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Publisher's Summary

Liberalism or How to Turn Good Men into Whiners, Weenies and Wimps documents the role of the 21 white, self-avowed socialist, atheist, and Marxist founders of the NAACP and their impact on the black community's present status at the top of our nation's misery index. It highlights the decades of anti-black legislation supported by liberal black leaders who prioritized class over race in their zeal for the promises of socialism. Their anti-black legislation, dating back with the 1932 Davis-Bacon Act, continues today to suppress inter-community black capitalism, federal construction-related black employment, work and job experience for black teenagers, quality education access for urban black children, and the role of black men as leaders within the family unit. Liberalism or How to Turn Good Men into Whiners, Weenies and Wimps highlights the strategy, used in 1910, to inject the atheist ideology of socialism into a once enterprising, self-sufficient, competitive, and proud Christian black community. A portion of that community, the conservative black middle class, is positioned to pull our nation back from this abyss.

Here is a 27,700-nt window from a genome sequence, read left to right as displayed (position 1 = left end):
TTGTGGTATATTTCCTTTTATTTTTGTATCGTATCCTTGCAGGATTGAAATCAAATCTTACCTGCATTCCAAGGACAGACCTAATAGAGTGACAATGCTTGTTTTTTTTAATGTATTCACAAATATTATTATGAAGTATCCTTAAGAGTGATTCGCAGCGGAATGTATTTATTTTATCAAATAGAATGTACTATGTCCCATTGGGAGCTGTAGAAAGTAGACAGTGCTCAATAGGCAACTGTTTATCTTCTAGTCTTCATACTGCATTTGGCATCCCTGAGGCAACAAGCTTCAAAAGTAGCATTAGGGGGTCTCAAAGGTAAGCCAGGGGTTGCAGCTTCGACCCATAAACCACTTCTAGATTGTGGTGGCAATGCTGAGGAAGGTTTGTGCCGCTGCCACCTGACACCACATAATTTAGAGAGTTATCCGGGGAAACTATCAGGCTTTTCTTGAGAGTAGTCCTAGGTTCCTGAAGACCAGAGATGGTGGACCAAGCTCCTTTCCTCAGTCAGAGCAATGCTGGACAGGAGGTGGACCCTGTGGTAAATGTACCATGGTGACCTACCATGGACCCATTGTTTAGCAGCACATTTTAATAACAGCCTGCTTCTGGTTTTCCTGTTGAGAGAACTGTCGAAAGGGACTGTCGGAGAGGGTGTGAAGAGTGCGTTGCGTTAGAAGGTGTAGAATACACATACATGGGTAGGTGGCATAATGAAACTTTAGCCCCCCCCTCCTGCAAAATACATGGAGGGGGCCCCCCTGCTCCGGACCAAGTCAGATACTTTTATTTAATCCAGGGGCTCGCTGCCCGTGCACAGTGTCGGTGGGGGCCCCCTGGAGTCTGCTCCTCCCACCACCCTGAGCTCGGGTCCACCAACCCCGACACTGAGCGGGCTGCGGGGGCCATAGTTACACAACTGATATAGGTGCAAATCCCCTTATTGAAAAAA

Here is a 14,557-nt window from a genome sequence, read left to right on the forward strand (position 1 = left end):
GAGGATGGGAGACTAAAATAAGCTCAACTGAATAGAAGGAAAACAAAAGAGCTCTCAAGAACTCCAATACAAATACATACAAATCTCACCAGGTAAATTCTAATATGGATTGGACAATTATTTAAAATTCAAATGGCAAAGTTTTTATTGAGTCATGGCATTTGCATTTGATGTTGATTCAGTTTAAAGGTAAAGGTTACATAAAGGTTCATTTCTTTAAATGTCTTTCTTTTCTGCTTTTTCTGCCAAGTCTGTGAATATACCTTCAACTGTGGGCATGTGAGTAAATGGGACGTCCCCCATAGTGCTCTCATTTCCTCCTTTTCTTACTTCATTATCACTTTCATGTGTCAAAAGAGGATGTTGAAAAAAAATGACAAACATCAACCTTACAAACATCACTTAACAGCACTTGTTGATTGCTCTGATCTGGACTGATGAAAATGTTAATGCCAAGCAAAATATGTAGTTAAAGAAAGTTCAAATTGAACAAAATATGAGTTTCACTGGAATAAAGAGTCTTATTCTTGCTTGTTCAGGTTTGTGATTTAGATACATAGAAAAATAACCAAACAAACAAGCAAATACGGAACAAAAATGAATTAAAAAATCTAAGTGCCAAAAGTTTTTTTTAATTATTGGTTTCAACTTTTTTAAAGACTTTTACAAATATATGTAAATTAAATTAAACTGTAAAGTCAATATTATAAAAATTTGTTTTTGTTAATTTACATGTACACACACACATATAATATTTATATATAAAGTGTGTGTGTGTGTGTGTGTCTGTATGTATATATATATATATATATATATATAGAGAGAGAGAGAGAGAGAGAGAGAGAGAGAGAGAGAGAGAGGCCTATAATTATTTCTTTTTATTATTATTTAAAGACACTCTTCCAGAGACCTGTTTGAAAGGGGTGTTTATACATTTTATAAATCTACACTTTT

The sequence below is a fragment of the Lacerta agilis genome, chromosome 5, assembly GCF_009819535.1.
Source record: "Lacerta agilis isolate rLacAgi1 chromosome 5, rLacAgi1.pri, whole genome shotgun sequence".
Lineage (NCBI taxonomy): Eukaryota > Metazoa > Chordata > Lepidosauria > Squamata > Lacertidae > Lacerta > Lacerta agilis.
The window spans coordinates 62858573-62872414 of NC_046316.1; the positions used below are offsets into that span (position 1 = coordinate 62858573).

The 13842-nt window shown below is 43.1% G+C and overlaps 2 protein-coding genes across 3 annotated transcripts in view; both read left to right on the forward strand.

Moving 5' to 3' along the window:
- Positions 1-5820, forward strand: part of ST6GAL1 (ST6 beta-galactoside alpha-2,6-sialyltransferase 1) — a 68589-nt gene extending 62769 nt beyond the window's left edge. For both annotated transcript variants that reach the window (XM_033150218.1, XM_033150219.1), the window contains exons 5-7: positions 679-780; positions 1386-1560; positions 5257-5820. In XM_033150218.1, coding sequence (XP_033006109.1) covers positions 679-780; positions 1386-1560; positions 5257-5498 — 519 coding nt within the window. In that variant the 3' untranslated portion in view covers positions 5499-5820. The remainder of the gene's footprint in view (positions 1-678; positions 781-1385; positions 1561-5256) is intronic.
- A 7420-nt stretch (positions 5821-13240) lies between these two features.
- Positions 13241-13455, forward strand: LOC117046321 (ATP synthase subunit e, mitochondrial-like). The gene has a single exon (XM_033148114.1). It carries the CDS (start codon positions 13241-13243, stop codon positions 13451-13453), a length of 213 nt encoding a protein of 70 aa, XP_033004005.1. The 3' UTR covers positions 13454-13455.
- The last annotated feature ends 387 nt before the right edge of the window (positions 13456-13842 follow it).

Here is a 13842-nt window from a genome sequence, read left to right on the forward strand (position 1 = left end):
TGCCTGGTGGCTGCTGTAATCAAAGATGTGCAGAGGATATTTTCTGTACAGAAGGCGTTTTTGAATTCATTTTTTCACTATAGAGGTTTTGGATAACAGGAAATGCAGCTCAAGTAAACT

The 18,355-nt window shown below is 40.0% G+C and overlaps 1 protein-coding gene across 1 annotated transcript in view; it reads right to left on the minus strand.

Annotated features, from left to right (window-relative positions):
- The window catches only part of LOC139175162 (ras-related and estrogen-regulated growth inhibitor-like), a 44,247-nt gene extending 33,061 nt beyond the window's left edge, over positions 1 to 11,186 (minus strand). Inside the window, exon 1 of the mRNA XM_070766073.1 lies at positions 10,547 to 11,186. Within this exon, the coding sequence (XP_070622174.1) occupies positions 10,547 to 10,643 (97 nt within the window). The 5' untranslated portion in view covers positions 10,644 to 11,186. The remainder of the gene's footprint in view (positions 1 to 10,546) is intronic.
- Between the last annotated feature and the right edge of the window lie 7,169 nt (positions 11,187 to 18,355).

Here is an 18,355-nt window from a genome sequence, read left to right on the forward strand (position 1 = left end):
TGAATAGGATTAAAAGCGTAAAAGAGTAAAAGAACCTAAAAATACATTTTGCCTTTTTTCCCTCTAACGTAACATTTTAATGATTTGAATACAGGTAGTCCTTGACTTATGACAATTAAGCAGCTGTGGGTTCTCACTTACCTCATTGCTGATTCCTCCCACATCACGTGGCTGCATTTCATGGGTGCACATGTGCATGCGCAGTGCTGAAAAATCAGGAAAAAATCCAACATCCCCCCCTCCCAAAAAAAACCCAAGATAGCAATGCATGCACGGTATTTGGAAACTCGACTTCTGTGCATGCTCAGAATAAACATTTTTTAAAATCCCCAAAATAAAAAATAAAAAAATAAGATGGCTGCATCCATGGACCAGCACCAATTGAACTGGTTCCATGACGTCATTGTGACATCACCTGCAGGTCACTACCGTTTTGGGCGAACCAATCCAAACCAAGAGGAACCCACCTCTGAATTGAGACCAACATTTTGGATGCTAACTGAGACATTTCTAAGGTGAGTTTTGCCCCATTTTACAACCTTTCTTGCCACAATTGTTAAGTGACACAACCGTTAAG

©2016 Burgess Owens (P)2017 Tantor
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Customer Reviews

Most Helpful
5 out of 5 stars
By Sean B. Ford on 07-09-17

Best political book I've read in years.

Owens deserves major credit for taking such an unpopular stance, yet his logic is sound and his principles are obvious. This book, while being written primarily through a black American's perspective with a likewise audience, ought to be read by every American. Very powerful. A side note: who wouldn't want a man like this for president?!

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5 of 6 people found this review helpful

4 out of 5 stars
By Lawrence A. on 10-12-17

Seemed to be a book of essays

As he repeated his points several times to the point where at times I wondered if I had accidentally rewound the book.... learned a lot about Negro organizations and “leaders” that I did not know.... sort of a non-aggressive diluted Malcolm X stance on what Blacks need to do.... Being an fan of Thomas Sowell and Walter Williams, I agree with his views of what is wrong with our nanny state but nothing about how we get away from it... it is worth the read though....

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2 of 3 people found this review helpful

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